This film claims it is a true story at the start, but it's a very dubious version of the real Veronica Franco's story. Despite that, however, it is a glorious romp of a movie, at least for the first two thirds. Filmed in a sort of golden 'Renaissance' light like Italian paintings come to life, it wallows in its own glorious decadence. The beautiful Veronica, unable to marry her love since her family can't afford a dowry, instead becomes a courtesan, trained by her mother, and rises in Venetian society. Full of seductive garden parties, Venetian salons, poetry competitions and the allure of sex, this part of the film works wonderfully.
The problem comes when the film attempts to deconstruct the glamorous side of being a courtesan, which is, after all, just a prostitute dressed up in beautiful clothes and accomplishments. Veronica's struggle, and her trial under the Venetian inquisition, takes the film into a darker arena that sits very uncomfortably with the first half. It's not well-written enough to really engage with this, and the Hollywood treatement of her release spoiled everything that had gone earlier.
The real Veronica Franco was far, far more fascinating than this film makes out, and didn't, of course, have the same kind of Hollywoood romantic gloss to her life. Rosenthal's The Honest Courtesan: Veronica Franco, Citizen and Writer in Sixteenth-century Venice (Women in Culture & Society)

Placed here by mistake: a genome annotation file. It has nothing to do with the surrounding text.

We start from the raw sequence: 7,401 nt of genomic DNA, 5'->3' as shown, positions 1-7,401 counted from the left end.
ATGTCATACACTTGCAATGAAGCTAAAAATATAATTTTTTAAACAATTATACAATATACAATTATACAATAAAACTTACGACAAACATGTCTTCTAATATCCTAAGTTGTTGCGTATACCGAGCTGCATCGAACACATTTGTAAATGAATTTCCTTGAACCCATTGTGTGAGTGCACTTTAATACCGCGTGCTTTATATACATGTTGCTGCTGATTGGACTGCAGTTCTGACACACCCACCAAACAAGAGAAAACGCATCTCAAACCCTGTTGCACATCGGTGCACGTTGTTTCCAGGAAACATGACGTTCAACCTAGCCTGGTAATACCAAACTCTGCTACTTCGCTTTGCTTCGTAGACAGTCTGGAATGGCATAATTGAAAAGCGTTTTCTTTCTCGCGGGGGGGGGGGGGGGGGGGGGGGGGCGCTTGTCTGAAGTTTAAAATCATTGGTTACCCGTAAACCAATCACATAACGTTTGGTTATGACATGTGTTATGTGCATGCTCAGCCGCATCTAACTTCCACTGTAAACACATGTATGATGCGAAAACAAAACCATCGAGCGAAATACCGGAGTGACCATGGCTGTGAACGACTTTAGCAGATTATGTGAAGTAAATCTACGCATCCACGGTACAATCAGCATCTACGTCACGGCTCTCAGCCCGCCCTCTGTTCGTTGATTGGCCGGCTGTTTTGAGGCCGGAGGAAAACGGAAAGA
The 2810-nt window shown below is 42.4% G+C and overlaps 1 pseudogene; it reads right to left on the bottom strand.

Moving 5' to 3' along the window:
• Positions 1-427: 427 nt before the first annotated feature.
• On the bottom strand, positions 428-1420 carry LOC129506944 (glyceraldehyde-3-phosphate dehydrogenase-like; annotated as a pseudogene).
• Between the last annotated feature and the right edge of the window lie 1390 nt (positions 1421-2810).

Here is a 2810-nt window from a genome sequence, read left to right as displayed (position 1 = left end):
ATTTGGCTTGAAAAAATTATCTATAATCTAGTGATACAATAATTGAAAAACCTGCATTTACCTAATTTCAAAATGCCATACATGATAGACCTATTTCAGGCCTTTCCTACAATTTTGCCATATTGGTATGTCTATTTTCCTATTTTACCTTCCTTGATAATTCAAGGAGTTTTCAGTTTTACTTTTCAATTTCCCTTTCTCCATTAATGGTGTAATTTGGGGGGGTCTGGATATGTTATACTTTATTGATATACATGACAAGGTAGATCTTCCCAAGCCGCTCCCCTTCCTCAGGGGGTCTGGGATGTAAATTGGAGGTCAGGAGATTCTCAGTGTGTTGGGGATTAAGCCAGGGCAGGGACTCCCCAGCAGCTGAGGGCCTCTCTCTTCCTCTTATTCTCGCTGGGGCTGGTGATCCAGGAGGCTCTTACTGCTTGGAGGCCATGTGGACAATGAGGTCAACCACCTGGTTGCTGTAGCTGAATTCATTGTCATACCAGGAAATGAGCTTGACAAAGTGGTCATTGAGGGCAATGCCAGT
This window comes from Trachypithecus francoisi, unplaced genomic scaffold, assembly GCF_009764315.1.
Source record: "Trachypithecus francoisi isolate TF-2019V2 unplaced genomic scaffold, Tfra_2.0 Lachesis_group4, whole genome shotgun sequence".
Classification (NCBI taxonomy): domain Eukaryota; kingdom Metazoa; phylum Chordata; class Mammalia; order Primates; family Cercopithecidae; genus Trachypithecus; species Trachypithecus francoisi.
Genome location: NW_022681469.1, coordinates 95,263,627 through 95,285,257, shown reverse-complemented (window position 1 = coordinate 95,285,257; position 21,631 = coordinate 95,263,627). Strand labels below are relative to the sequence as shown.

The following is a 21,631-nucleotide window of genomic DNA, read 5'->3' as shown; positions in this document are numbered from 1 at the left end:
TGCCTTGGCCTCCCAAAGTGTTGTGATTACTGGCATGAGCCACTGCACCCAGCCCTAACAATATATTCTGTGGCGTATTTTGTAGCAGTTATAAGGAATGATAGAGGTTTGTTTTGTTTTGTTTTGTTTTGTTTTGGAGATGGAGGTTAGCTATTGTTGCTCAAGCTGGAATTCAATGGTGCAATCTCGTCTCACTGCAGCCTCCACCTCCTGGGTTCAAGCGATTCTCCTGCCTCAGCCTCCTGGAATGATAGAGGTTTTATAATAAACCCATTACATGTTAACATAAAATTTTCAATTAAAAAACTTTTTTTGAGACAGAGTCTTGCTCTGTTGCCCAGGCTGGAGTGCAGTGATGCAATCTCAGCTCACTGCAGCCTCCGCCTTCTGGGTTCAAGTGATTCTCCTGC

, the first full-length study of Franco in English, was cited as the base of this film. It's a proper academic study of her life and writings in their social, economic and historical context, and while it may be hard going for a non-academic reader, it still reveals a more complex mind and society than this film even tries to.
So overall I loved this film for its pure indulgence and beauty but felt uncomfortable when it tried to deal with anything darker or more realistic. Sadly there's a really good reason why this failed at the box-office despite the always-wonderful Rufus Sewell.
ps. Veronica Franco's poems and letters are available at a reasonable price on Amazon Poems and Selected Letters (Other Voice in Early Modern Europe)
if you're interested in exploring the reality behind the fiction.